The defeat of recent health-care legislation is the latest episode in a political revolution that began in 2008 with Democrats in control of both branches of Congress and the presidency. Over several election cycles, voters rejected this party and a system of deep-pocket politics that damaged many. Candidate and future Congressman David Bratt’s revolutionary 2014 promise to represent voters, rather than donors seeking open borders and “a never-ending supply of cheap labor,” plays well today. The process of rejecting deep-pocket politics will continue.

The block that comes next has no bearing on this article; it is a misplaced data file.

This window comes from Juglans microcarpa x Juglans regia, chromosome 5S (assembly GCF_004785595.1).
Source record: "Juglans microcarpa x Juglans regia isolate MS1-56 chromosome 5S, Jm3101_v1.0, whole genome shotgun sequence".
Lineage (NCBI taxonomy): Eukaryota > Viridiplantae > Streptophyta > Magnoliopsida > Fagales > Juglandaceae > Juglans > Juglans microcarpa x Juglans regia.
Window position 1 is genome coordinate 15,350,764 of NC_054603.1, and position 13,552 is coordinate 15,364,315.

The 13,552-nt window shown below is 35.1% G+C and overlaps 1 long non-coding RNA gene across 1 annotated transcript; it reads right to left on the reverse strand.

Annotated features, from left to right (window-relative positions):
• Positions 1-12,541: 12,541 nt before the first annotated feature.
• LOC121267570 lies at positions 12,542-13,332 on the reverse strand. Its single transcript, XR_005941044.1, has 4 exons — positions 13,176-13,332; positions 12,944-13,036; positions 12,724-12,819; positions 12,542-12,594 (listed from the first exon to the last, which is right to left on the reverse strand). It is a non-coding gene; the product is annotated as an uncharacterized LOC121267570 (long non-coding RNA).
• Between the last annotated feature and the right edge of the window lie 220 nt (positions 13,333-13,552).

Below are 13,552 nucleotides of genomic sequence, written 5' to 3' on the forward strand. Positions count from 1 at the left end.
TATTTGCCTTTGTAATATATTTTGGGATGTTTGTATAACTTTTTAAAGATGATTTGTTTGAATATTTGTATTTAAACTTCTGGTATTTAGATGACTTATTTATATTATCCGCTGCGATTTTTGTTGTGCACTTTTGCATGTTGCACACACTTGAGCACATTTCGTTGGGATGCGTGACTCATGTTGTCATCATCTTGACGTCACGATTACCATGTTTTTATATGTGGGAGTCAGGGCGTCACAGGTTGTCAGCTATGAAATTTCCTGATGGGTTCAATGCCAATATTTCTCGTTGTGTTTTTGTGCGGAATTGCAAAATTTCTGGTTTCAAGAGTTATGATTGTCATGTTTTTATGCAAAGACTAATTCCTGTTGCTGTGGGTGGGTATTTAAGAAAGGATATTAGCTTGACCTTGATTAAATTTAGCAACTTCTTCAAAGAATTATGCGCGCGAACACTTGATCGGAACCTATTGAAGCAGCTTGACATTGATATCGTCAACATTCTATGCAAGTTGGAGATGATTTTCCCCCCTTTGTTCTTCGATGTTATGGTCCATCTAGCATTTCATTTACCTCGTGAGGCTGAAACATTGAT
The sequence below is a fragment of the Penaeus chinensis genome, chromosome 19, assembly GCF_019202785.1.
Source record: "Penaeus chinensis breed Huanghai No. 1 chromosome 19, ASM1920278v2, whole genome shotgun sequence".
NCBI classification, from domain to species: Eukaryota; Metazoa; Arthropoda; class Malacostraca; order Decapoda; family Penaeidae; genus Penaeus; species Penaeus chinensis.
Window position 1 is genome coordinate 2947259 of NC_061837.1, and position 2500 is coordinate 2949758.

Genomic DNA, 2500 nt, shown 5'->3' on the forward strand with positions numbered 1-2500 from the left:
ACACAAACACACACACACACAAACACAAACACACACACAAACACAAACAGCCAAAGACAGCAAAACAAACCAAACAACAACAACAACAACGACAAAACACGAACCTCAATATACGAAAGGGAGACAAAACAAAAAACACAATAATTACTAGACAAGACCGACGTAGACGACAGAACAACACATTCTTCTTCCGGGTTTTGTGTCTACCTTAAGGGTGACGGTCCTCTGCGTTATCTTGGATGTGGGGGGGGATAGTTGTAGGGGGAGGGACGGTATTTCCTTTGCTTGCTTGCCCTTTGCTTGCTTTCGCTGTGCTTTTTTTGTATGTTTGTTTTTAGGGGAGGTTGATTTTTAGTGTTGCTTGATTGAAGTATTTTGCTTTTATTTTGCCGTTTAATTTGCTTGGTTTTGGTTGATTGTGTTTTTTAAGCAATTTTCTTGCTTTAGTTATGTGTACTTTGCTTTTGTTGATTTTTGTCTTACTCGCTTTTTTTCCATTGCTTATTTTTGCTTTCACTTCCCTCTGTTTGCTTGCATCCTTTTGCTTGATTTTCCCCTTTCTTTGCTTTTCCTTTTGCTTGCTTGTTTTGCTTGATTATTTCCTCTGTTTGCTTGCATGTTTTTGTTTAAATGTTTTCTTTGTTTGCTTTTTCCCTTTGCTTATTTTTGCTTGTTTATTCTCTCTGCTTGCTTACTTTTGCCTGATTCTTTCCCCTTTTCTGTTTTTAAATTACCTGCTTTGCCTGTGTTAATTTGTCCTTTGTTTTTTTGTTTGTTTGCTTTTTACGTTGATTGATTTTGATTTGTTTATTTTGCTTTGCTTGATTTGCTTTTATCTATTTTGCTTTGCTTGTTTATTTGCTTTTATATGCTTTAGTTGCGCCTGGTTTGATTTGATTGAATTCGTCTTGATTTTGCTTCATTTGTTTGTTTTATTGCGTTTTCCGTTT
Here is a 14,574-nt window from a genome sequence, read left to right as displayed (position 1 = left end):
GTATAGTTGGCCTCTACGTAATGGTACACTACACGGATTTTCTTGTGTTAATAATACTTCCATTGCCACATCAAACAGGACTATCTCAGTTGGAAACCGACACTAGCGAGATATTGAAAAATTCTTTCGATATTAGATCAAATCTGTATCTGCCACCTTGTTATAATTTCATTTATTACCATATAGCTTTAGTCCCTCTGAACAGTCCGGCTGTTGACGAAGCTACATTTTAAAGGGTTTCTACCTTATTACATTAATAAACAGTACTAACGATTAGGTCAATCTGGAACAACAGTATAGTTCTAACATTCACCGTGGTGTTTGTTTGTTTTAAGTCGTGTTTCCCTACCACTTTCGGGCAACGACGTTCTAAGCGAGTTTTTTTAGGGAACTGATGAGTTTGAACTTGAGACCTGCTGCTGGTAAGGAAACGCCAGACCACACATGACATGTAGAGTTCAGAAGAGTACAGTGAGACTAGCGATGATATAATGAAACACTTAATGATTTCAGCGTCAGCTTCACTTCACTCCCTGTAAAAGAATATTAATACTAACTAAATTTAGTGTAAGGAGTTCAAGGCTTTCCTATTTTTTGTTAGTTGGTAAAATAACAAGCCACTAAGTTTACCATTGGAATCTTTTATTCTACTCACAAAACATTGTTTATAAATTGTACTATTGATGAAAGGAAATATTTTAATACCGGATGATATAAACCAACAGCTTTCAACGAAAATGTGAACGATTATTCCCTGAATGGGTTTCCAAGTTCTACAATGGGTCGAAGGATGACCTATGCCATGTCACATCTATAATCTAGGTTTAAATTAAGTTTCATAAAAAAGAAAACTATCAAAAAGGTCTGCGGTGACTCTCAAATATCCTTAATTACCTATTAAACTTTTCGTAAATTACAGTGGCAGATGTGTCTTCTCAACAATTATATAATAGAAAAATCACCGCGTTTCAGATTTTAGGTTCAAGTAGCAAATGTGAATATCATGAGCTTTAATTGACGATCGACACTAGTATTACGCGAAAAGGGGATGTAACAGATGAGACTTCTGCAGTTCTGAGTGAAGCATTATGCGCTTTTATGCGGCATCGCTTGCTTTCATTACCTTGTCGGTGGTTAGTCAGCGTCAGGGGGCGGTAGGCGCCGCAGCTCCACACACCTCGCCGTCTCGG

Press reports of an offer of millions of dollars of campaign donations to congressmen who voted against the health-care bill show deep-pocket politics still in play. If the existing health-care law continues to fail, legislators from both parties not closely tied to deep pockets may feel the obligation to cooperate to find a solution. If not, the next few election cycles will sort out the problem.
Cable news to the contrary, governing is problem-solving, not a zero-sum game. Recent elections show voters want safe streets, good schools, jobs, strong communities, and a hopeful future for their kids, not a proxy forever war.
Richard Bailey, Reedley